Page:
Meet The Staff
Forage Center staff have a diverse background and nearly all are previous Forage Corps participants. The largely volunteer staff provides programming, logistical, and administrative support to Forage Center's constituents, partners, and Board.
Chelsea Cornwell holds a master’s degree in social work from the University of Connecticut and a master’s in disaster resilience leadership from Tulane University. She is currently working as a JSOCCP-certified clinician with juveniles in a residential treatment program to address inappropriate sexual behaviors with an accountability and strengths-based perspective. Her professional background includes work as a sexual assault victim advocate, AmeriCorps member working with educational programs for youth, and NGO representative to the United Nations on behalf of the International Association of Schools of Social Work as an intern. Chelsea came to the Forage Center as a program participant in 2016 and joined the program staff in 2017. She has served as controller/evaluator and exercise director with the education & training committee.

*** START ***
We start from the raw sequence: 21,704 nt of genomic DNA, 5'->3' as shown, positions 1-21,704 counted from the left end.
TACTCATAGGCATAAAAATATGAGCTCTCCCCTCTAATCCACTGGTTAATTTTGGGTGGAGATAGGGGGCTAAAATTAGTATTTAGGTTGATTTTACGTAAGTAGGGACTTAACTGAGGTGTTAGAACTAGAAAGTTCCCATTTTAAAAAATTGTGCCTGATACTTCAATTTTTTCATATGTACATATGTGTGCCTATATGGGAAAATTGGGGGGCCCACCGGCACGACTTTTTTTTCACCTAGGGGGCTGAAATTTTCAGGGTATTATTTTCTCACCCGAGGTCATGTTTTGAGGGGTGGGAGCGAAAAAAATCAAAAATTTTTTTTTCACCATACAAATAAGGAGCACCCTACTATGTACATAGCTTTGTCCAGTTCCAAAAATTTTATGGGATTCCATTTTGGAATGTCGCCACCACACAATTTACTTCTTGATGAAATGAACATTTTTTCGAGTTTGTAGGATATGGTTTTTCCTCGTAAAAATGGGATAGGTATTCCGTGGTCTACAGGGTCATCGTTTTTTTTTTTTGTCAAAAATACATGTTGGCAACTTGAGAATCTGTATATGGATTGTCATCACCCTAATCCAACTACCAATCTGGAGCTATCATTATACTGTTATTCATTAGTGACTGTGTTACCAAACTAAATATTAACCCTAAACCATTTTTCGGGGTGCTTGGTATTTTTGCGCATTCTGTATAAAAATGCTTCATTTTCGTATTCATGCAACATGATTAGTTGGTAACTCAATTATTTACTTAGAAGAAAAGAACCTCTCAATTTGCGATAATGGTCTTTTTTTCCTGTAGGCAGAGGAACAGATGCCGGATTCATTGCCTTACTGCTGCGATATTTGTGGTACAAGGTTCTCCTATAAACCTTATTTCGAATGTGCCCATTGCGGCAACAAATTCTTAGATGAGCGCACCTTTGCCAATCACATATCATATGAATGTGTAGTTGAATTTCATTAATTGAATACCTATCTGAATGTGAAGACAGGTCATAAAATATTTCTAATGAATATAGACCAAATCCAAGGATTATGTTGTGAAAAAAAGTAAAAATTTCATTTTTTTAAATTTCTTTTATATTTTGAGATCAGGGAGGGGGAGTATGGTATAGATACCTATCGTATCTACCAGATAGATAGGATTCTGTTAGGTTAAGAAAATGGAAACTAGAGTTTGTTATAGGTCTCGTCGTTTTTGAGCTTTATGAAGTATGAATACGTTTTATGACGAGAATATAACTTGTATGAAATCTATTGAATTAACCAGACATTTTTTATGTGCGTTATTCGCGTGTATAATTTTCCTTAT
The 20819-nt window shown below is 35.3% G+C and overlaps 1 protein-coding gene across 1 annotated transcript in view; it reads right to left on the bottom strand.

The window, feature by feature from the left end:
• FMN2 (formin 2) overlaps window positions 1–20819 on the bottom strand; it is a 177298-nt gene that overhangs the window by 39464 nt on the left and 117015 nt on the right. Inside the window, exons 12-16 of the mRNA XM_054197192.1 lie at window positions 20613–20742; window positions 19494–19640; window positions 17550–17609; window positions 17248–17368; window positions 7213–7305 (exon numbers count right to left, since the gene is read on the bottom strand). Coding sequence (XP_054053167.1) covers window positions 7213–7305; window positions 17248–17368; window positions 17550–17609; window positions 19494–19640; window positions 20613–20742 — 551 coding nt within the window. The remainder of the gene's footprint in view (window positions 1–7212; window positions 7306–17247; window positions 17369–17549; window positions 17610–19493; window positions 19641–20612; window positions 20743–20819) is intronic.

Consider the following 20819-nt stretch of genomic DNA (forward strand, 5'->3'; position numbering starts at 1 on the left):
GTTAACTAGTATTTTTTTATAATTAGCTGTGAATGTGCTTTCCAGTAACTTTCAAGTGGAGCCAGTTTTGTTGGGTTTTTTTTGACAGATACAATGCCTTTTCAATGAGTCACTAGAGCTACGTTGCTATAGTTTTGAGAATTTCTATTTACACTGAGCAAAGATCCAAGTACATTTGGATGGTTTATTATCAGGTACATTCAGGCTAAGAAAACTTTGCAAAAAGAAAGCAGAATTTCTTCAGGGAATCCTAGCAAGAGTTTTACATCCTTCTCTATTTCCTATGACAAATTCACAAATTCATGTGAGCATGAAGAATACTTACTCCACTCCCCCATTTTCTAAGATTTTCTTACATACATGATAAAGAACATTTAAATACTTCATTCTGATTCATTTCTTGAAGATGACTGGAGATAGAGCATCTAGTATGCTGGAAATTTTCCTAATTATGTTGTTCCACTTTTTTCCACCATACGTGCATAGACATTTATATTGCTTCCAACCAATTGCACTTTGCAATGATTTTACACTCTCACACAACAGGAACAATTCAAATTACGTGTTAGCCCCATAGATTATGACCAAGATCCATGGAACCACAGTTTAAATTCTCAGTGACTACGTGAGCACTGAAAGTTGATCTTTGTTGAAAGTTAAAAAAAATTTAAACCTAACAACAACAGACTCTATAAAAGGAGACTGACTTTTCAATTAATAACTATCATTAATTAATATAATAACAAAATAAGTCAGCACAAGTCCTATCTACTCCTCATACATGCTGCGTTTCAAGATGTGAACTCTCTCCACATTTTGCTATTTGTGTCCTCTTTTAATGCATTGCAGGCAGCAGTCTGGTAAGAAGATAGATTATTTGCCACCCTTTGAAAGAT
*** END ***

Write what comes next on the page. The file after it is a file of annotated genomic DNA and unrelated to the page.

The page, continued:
Christy McGuire is a learning scientist and lifelong learner. She is currently Community Engagement Program Manager with the Center for Urban Education at the University of Pittsburgh School of Education. Her 2021 Ed.D. dissertation research focused on white teachers’ beliefs about discussing race and racism in the classroom. Since earning a Ph.D. in cognitive and experimental psychology from Georgia Tech in 2001, Christy has worked in various education-related workspaces, including an international nonprofit and national for-profit, as well as co-founding an educational technology startup. Christy participated in the 2018 Forage Center training at LaRoche College, then returned in 2018 as a role player and member of the education & training committee. She is particularly interested in collaborating with educators around racial equity and culturally relevant pedagogy, as well as in exploring humans’ various ways of knowing.